It appears to me that the main point of JNK's post is to try to reduce the cost of operating a dirigible. I think they're lovely in operation and would be thrilled to see them flying, not just blimps but the stunning, graceful giants of the thirties.   

       Lift is provided by displacement of a heavier mass by a lighter one. If we could fill a dirigible with five tons of H2 in order to displace 50 tons of atmosphere, and do it with a support structure weighing thirty tons, then our available lift is 15 tons. These are reasonable numbers. (Thirties-scale dirigibles)   

       If we can construct a dirigible shell of unobtainium that can resist the collapsive force of a hard vacuum - the ultimate lifting gas, as it has no weight for its volume - then we have no mass inside an unobtainium structure that also weighs thirty tons, displacing 50 tons of atmosphere. Available lift goes up to 20 tons.   

       Perhaps we can reap partial benefits, mixing hydrogen with enough helium to suppress its inflammability. [geo8rge]'s idea of filling the rest of the space between ballonets with N sounds smart, too.   

       [df], my understanding of the function of a CO2 extinguisher was that it worked by a two-pronged attack, sharply cooling the ignition source while also smothering it - merely smothering it permits reignition after convection carries the CO2 away.   

       I've never found a balloon that would hold helium any better than I thought it would hydrogen. They all go flat eventually.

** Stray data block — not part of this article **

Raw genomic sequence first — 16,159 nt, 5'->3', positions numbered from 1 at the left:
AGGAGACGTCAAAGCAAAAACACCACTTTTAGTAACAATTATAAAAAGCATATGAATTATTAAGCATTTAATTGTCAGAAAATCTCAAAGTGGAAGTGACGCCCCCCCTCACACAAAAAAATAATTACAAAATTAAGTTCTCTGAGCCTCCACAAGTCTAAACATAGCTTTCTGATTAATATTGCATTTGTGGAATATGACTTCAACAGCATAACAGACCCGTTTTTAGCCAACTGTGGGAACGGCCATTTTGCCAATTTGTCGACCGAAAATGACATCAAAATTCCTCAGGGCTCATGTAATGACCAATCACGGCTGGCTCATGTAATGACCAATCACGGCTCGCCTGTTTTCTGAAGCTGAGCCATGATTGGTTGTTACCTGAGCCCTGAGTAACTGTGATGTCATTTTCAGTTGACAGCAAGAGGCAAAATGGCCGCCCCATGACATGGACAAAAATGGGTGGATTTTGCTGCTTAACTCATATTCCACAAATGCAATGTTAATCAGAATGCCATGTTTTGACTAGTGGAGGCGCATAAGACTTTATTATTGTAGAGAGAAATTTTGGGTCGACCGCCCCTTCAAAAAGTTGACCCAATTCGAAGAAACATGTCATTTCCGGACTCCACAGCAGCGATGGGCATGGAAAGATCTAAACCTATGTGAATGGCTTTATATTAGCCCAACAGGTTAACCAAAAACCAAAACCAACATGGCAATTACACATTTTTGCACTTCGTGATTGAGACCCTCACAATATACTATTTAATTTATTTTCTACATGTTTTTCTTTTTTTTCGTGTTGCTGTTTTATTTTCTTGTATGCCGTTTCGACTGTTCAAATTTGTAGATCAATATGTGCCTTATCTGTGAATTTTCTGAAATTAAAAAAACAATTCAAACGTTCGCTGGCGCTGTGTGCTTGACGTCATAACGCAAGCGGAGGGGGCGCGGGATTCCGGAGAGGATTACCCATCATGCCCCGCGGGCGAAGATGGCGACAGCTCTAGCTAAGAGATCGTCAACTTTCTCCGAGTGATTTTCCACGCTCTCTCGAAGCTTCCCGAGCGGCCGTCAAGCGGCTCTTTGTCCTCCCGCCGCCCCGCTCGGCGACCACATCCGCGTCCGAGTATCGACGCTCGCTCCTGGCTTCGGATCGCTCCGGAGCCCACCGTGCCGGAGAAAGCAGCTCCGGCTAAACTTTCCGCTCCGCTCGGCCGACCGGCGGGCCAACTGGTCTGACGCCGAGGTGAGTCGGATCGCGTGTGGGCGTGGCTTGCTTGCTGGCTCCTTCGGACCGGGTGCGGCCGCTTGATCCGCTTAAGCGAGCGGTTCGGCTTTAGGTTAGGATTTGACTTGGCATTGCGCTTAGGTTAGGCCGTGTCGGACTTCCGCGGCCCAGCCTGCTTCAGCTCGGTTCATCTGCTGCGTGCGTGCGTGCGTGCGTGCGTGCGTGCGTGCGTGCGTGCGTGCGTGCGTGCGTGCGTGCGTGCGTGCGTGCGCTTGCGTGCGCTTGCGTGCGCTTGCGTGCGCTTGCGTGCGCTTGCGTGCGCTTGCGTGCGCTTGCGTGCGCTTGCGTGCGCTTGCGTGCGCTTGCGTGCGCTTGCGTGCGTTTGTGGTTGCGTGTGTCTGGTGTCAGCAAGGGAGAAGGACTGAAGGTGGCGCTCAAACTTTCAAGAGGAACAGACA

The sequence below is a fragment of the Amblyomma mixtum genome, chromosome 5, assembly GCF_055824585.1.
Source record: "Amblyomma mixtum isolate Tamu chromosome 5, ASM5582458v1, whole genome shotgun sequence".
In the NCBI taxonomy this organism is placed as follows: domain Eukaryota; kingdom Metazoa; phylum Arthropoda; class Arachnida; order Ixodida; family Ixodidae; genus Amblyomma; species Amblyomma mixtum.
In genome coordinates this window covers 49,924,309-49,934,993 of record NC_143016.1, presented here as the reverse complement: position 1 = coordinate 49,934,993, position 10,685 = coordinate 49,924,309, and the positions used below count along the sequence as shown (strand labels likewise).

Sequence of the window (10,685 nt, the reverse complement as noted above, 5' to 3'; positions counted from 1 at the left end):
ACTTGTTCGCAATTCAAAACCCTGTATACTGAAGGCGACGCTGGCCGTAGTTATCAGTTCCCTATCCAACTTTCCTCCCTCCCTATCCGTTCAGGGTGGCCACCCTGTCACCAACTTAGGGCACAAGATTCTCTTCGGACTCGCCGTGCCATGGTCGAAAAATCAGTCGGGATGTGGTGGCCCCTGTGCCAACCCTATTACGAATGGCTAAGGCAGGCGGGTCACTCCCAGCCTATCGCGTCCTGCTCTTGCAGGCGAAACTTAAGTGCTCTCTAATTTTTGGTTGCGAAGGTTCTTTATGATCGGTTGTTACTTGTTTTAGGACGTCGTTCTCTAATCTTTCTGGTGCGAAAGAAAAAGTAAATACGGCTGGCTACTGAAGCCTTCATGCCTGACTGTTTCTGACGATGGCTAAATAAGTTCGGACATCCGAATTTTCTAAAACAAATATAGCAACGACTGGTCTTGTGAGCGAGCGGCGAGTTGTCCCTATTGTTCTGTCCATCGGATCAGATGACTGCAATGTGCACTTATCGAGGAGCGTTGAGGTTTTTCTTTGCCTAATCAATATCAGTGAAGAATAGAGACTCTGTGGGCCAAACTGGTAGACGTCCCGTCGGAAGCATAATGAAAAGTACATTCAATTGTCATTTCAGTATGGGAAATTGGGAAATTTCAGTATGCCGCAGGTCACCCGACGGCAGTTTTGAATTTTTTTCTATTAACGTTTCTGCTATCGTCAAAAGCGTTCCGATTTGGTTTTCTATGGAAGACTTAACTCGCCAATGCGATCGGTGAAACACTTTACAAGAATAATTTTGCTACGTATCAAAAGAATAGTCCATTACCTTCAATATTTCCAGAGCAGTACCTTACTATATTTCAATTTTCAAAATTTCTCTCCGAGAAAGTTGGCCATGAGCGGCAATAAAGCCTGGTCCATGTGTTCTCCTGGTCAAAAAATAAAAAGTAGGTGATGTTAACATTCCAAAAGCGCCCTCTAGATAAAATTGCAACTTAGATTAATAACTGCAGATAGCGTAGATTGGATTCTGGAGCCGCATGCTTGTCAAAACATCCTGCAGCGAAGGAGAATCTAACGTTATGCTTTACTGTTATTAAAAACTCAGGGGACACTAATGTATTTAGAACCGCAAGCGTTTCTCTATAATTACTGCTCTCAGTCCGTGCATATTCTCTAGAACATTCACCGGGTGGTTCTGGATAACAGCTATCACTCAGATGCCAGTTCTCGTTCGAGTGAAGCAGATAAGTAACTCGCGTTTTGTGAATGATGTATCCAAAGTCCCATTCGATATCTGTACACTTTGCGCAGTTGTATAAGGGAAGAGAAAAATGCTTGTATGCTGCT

elhigh, Jun 23 2005

       //This science shit is boring and most likely, incorrect// [EDj] Don't take this personally, but actually, [elhigh]'s last anno is right on the button, so why don't you just fuck off and go whine someplace else?
coprocephalous, Jun 23 2005

       A couple of the worst deaths on the planet had to be by the two guys running away from the flames in the 'corridor' up towards the nose. In the 'burg's last photo, you can see the flames shoot out the nose.   

       Airship is still the most cost effective of transporting goods long distance and awaits weather control innovation, the last frontier; propelled by tax evasive incentives.   

       Gram molecular weight.
mensmaximus, Jun 23 2005

       Ahhhh I see now. Annos changed, thanks ldishler.
DesertFox, Jun 23 2005

       Gents, I know the Hindenburg was an absolutely stunning disaster - the pictures are iconic - but we must remember that the majority of the Hindenburg's passengers survived. Were it not for the fact that H is so light, the fire would've remained near the surface and burned everyone alive, instead the worst part of the fire rose rapidly.   

       Thank God it all took place so close to the ground. Some survivors simply walked out of the blaze.
elhigh, Jun 24 2005

       IIRC, the Hindenburg "disaster" only killed 38 people, one of whom got out safely and was hit by an ambulance. It was messy, scary, photogenic and public. But, fatality-wise, it was nowhere near as bad as many accidents that have been long forgotten.   

       As was said above, the skin of the Hindenburg was flammable as all hell, practically the same as thermite. Also, I recall reading that the Germans wanted to use helium, but the USA wouldn't sell them any.   

       I found a book many years ago, Balloon and Airship Gases, that covers most of this topic. A Yahoo search will give you a bunch of libraries that have it.   

       Carbon dioxide was used in the construction of the metal-skinned blimp. They used CO2 as the pressurizing gas during assembly, then gradually replaced it with helium--the CO2 sank to the bottom and was drained off there.
baconbrain, Jun 25 2005